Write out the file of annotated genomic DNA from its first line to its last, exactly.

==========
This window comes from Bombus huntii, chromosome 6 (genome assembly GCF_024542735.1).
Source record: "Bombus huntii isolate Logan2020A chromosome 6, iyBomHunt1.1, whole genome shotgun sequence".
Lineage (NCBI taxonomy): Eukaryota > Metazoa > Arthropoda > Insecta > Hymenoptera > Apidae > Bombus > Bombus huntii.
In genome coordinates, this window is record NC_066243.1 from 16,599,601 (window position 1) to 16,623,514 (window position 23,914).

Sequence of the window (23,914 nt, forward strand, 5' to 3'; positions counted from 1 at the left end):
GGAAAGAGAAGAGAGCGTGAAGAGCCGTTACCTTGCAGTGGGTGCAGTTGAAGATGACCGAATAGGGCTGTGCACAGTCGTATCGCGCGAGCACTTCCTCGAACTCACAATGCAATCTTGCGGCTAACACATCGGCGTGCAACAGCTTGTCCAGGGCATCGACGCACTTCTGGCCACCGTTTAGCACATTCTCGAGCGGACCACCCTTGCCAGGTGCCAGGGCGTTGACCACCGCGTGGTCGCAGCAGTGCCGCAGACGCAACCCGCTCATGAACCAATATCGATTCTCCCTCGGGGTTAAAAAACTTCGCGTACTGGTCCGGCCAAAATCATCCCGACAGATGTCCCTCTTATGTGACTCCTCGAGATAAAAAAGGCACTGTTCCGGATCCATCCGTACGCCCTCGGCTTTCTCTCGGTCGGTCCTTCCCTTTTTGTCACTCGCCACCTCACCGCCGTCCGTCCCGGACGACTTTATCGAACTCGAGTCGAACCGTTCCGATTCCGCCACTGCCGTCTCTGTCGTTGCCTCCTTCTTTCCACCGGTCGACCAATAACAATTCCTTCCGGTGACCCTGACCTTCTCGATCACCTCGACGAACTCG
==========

This window comes from Bombus huntii, chromosome 6 (genome assembly GCF_024542735.1).
Source record: "Bombus huntii isolate Logan2020A chromosome 6, iyBomHunt1.1, whole genome shotgun sequence".
Lineage (NCBI taxonomy): Eukaryota > Metazoa > Arthropoda > Insecta > Hymenoptera > Apidae > Bombus > Bombus huntii.
In genome coordinates, this window is record NC_066243.1 from 16,599,601 (window position 1) to 16,623,514 (window position 23,914).

Sequence of the window (23,914 nt, forward strand, 5' to 3'; positions counted from 1 at the left end):
GGAAAGAGAAGAGAGCGTGAAGAGCCGTTACCTTGCAGTGGGTGCAGTTGAAGATGACCGAATAGGGCTGTGCACAGTCGTATCGCGCGAGCACTTCCTCGAACTCACAATGCAATCTTGCGGCTAACACATCGGCGTGCAACAGCTTGTCCAGGGCATCGACGCACTTCTGGCCACCGTTTAGCACATTCTCGAGCGGACCACCCTTGCCAGGTGCCAGGGCGTTGACCACCGCGTGGTCGCAGCAGTGCCGCAGACGCAACCCGCTCATGAACCAATATCGATTCTCCCTCGGGGTTAAAAAACTTCGCGTACTGGTCCGGCCAAAATCATCCCGACAGATGTCCCTCTTATGTGACTCCTCGAGATAAAAAAGGCACTGTTCCGGATCCATCCGTACGCCCTCGGCTTTCTCTCGGTCGGTCCTTCCCTTTTTGTCACTCGCCACCTCACCGCCGTCCGTCCCGGACGACTTTATCGAACTCGAGTCGAACCGTTCCGATTCCGCCACTGCCGTCTCTGTCGTTGCCTCCTTCTTTCCACCGGTCGACCAATAACAATTCCTTCCGGTGACCCTGACCTTCTCGATCACCTCGACGAACTCG